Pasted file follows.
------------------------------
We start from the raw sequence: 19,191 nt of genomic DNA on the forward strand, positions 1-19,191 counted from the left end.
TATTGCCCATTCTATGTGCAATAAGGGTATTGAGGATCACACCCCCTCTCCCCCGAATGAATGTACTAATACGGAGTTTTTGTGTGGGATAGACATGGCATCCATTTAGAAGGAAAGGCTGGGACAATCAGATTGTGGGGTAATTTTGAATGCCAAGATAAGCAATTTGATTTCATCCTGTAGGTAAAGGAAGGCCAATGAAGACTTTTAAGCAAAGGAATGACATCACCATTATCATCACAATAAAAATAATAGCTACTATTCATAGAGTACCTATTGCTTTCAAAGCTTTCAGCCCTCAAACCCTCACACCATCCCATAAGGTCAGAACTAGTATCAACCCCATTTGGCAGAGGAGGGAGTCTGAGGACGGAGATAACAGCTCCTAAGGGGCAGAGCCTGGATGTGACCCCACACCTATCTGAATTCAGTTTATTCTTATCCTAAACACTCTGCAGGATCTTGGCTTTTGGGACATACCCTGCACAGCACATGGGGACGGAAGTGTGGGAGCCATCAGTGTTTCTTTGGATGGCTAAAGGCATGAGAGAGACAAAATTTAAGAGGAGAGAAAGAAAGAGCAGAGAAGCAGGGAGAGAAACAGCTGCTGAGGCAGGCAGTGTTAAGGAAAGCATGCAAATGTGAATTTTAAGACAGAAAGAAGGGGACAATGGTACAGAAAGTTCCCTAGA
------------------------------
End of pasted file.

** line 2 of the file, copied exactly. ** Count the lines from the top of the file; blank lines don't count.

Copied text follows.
TATTGCCCATTCTATGTGCAATAAGGGTATTGAGGATCACACCCCCTCTCCCCCGAATGAATGTACTAATACGGAGTTTTTGTGTGGGATAGACATGGCATCCATTTAGAAGGAAAGGCTGGGACAATCAGATTGTGGGGTAATTTTGAATGCCAAGATAAGCAATTTGATTTCATCCTGTAGGTAAAGGAAGGCCAATGAAGACTTTTAAGCAAAGGAATGACATCACCATTATCATCACAATAAAAATAATAGCTACTATTCATAGAGTACCTATTGCTTTCAAAGCTTTCAGCCCTCAAACCCTCACACCATCCCATAAGGTCAGAACTAGTATCAACCCCATTTGGCAGAGGAGGGAGTCTGAGGACGGAGATAACAGCTCCTAAGGGGCAGAGCCTGGATGTGACCCCACACCTATCTGAATTCAGTTTATTCTTATCCTAAACACTCTGCAGGATCTTGGCTTTTGGGACATACCCTGCACAGCACATGGGGACGGAAGTGTGGGAGCCATCAGTGTTTCTTTGGATGGCTAAAGGCATGAGAGAGACAAAATTTAAGAGGAGAGAAAGAAAGAGCAGAGAAGCAGGGAGAGAAACAGCTGCTGAGGCAGGCAGTGTTAAGGAAAGCATGCAAATGTGAATTTTAAGACAGAAAGAAGGGGACAATGGTACAGAAAGTTCCCTAGA